As microchips shrink, even tiny defects in the lines, dots and other shapes etched on them become major barriers to performance. Princeton engineers have now found a way to literally melt away such defects, using a process that could dramatically improve chip quality without increasing fabrication cost.In the most basic terms, they put a quartz crystal plate over the chip and blast it with a laser. The metal lines on the chip melt and flow a little, which fixes any breaks or jagged edges. How fricking simple is that?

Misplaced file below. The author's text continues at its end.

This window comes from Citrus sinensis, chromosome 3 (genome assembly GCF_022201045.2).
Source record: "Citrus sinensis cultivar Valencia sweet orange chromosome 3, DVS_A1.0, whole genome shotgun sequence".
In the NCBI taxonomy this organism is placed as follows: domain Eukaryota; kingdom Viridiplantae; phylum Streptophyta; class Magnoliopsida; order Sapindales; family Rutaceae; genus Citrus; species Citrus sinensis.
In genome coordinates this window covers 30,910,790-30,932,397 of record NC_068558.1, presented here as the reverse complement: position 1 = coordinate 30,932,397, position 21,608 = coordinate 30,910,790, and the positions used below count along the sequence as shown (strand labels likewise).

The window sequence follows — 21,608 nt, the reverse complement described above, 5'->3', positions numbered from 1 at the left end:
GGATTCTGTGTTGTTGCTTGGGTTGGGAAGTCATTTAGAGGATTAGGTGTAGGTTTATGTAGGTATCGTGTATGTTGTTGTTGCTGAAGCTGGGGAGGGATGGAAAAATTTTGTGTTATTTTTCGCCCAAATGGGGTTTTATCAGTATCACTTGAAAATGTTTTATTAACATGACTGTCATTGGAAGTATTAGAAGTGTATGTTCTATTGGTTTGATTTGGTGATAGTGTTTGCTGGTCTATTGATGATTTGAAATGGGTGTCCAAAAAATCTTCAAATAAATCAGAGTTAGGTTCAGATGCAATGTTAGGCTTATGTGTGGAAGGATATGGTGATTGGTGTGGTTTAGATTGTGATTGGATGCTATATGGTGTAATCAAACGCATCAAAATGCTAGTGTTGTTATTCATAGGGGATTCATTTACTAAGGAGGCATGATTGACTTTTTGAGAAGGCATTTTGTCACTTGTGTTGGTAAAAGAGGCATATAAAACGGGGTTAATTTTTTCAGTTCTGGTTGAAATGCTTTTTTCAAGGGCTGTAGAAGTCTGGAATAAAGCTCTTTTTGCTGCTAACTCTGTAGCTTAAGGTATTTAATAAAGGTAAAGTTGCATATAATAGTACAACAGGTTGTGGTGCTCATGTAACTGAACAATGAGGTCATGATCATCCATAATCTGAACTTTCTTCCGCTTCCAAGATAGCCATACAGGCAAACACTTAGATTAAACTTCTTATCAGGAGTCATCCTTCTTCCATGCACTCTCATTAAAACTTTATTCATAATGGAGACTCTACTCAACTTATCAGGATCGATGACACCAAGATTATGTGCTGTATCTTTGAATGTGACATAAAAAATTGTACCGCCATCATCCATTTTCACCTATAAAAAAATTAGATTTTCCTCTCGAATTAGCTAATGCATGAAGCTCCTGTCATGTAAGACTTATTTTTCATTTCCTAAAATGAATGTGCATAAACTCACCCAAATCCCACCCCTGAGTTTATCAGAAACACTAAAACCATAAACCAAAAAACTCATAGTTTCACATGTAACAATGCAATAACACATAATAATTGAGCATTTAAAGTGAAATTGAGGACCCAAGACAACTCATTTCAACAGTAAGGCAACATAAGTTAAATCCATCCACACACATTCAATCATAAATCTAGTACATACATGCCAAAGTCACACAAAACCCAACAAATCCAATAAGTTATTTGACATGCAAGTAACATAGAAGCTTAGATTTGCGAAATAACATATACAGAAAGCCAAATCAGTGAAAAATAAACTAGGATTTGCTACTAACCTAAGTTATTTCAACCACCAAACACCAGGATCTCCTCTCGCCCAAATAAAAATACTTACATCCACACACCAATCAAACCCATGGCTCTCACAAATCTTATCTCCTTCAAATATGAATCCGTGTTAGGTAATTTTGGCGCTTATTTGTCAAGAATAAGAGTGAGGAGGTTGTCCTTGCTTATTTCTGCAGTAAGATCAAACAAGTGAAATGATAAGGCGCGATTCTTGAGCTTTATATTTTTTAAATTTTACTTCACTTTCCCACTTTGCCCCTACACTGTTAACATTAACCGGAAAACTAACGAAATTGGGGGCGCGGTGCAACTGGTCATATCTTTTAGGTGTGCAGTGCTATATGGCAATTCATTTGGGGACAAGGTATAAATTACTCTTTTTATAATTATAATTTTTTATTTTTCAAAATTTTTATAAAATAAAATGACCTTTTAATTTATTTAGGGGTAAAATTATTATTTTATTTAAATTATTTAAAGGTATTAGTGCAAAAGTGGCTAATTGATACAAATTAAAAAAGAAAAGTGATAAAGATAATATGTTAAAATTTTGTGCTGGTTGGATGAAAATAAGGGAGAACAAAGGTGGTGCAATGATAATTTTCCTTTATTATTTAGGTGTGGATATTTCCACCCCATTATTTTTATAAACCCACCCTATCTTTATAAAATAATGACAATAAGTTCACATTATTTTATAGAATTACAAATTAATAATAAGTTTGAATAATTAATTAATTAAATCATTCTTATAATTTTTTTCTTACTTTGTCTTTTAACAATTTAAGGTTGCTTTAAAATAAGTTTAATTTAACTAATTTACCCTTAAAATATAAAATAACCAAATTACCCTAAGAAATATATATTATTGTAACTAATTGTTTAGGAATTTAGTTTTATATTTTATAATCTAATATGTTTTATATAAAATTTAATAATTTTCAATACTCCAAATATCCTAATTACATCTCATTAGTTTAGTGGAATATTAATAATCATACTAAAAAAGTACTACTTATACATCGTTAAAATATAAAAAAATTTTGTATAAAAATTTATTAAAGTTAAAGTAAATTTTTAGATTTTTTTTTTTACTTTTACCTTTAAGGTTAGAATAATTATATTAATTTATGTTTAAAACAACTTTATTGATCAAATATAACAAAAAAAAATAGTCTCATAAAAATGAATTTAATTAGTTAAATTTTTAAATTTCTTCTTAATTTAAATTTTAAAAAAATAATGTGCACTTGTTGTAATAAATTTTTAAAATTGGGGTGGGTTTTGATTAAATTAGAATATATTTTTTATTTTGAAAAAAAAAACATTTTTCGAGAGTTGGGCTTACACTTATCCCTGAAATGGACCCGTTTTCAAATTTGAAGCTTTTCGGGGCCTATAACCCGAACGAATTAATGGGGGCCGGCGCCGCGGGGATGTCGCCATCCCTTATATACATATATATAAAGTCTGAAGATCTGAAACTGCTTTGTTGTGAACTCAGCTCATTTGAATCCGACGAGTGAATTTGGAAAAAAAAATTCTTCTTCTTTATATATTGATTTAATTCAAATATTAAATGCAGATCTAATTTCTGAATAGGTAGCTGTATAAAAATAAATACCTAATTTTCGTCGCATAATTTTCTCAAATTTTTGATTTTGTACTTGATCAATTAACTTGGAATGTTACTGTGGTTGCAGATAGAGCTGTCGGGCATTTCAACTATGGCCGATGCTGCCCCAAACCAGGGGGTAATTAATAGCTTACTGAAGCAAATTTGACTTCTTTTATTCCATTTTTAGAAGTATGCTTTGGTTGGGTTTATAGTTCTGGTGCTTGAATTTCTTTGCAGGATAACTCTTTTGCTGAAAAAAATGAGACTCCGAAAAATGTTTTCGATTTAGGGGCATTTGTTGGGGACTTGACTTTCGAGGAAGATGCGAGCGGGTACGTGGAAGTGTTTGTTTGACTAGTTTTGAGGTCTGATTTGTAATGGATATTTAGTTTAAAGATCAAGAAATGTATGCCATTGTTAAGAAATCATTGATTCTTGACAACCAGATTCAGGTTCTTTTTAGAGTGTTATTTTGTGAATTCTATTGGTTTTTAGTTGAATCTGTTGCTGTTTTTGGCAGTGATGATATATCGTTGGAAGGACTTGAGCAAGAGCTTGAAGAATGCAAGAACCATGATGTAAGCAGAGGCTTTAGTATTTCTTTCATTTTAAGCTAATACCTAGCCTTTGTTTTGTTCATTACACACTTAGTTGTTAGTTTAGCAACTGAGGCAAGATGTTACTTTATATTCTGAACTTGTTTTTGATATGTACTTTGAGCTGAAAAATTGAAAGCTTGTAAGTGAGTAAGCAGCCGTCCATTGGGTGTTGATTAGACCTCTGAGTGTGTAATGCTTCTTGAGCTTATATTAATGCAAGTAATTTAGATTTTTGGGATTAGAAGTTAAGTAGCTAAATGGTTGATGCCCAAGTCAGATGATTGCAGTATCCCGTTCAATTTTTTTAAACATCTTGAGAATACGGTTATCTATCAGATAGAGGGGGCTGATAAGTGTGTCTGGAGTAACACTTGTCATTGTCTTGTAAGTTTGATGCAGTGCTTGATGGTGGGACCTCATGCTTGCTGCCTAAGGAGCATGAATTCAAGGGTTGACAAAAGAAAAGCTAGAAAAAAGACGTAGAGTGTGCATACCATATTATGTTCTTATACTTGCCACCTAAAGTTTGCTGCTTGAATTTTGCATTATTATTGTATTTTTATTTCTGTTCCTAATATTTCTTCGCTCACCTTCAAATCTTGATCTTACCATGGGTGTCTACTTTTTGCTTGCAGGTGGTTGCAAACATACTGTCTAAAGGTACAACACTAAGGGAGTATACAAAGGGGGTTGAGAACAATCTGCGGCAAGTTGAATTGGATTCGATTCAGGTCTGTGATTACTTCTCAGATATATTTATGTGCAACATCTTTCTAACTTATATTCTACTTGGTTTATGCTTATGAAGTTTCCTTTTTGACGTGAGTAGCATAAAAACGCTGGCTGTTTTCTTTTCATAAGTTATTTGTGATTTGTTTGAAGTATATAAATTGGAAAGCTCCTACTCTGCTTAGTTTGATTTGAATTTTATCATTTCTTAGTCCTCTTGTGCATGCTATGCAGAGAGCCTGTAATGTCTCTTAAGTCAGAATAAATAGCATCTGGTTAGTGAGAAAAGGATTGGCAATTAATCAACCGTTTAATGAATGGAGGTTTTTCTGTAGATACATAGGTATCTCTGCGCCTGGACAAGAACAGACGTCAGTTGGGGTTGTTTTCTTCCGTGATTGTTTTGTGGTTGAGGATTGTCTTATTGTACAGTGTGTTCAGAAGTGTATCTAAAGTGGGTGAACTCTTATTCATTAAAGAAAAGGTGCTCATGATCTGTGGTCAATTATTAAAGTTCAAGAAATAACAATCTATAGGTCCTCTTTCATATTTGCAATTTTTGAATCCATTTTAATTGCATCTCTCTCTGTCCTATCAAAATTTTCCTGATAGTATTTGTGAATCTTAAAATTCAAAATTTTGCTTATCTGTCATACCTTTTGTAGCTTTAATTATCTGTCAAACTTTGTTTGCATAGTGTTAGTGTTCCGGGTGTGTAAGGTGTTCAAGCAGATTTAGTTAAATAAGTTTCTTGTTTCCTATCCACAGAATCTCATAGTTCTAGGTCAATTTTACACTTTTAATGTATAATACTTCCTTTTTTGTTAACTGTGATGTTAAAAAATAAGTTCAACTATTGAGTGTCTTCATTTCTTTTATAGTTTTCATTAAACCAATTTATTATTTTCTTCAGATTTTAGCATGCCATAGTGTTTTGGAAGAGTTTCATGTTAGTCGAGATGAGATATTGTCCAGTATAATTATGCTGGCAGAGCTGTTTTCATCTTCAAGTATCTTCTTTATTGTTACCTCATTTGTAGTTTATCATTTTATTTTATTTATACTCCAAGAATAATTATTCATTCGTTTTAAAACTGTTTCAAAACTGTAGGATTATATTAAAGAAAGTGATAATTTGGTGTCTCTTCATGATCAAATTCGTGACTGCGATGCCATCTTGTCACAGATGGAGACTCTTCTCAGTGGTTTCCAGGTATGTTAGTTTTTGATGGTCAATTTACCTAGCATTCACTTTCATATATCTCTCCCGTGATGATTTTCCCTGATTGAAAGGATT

Chou's method, termed Self-Perfection by Liquefaction, achieves this by melting the structures on a chip momentarily, and guiding the resulting flow of liquid so that it re-solidifies into the desired shapes. This is possible because natural forces acting on the molten structures, such as surface tension -- the force that allows some insects to walk on water -- smooth the structures into geometrically more accurate shapes. Lines, for instance, become straighter, and dots become rounder.Here's a picture of how well it works.
Now that's impressive!